List of abbreviations

CNS: 

central nervous system

GD: 

soman

SE: 

status epilepticus

MIP-1α: 

macrophage inflammatory protein 1α

CXCL1: 

chemokine (C-X-C motif) ligand 1

IL: 

interleukin

G-CSF: 

granulocyte colony stimulating factor

GM-CSF: 

granulocyte-macrophage colony stimulating factor

IHC: 

immunohistochemistry

MinDC: 

minimum detectable concentration.

Declarations

Acknowledgements

This work was supported by the U.S. Army Medical Research and Materiel Command and by the Defense Threat Reduction Agency (DTRA) under contract # I10001_04_RC_C and W911NF-07-D-001. The authors would like to thank Ms. Jessica Leuschner, Mr. Colin Smith, Mr. Mayank Patel, Ms. Jennifer Peeling, Ms. Marissa Babnew and Ms. Dominique Scutella for their expert technical support. We would also like to thank Dr. Wolfgang Streit, University of Florida Department of Neuroscience, for his assistance in identifying dystrophic microglia. The findings contained herein are the private views of the author(s) and are not to be construed as official or as reflecting the views of the U.S. Army or Department of Defense.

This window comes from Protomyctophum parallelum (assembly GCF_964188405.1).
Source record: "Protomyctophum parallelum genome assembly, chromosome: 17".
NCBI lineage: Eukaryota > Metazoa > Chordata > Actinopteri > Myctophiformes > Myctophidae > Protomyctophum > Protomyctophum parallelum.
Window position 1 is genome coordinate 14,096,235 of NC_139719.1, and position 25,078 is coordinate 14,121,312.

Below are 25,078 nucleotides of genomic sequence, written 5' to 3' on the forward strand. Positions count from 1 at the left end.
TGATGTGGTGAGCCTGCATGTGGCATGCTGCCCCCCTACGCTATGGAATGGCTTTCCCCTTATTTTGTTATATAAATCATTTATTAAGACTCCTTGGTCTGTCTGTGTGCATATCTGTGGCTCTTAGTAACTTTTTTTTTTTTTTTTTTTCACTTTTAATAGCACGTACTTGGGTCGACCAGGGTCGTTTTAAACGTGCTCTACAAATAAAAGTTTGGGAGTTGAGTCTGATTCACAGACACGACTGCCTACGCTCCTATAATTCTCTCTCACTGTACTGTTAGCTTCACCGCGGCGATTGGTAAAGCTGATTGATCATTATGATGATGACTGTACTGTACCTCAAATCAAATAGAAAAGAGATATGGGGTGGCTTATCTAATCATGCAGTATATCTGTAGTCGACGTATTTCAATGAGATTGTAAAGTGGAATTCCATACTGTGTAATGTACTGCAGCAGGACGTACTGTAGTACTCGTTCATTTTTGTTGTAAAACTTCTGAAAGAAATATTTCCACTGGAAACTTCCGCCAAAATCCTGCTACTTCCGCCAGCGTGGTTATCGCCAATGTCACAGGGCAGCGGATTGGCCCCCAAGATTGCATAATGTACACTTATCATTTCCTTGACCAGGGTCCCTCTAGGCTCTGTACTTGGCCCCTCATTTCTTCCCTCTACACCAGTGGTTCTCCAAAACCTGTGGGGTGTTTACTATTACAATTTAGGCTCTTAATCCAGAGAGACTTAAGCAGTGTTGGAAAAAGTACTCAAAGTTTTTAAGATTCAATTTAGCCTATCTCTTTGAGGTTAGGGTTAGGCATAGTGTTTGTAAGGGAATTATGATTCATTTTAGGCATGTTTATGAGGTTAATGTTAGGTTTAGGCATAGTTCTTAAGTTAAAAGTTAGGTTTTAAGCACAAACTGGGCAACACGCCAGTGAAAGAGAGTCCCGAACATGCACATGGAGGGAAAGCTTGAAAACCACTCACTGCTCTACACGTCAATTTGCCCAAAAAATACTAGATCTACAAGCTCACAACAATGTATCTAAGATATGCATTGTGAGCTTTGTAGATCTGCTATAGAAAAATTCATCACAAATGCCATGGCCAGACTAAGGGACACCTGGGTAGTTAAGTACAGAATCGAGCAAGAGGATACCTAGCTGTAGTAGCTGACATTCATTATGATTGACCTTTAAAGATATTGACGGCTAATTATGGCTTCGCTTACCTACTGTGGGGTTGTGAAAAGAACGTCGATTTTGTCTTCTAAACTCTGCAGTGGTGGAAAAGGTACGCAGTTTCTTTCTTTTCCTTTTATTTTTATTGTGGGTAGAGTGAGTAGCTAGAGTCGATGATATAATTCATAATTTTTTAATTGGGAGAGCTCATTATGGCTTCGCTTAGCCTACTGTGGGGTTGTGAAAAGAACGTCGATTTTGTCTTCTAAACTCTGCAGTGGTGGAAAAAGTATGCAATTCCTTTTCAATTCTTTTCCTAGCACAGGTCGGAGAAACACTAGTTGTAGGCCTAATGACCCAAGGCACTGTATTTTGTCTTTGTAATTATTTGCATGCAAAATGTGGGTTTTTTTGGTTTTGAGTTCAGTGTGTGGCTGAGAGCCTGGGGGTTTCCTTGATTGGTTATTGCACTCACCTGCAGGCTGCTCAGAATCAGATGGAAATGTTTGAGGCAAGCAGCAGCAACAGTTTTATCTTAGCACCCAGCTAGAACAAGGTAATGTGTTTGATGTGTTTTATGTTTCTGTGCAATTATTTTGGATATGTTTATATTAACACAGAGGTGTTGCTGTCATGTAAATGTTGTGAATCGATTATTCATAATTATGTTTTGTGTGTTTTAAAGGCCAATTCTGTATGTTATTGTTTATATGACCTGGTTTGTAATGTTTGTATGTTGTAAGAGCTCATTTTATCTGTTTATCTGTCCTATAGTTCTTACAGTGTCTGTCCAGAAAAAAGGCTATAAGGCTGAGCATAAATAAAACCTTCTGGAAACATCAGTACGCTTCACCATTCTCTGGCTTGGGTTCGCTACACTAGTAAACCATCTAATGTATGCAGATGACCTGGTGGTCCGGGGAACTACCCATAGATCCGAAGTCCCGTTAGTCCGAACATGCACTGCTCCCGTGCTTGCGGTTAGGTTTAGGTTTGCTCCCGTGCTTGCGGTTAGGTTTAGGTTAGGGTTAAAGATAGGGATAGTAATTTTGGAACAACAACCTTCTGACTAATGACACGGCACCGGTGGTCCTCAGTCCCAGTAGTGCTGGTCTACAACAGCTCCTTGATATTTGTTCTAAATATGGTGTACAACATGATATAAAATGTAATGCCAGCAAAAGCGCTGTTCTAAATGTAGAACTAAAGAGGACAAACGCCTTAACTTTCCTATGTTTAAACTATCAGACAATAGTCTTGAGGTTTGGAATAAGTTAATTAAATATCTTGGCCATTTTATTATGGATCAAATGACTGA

Authors’ Affiliations

(1)
Research Division, Pharmacology Branch, US Army Medical Research Institute of Chemical Defense (USAMRICD)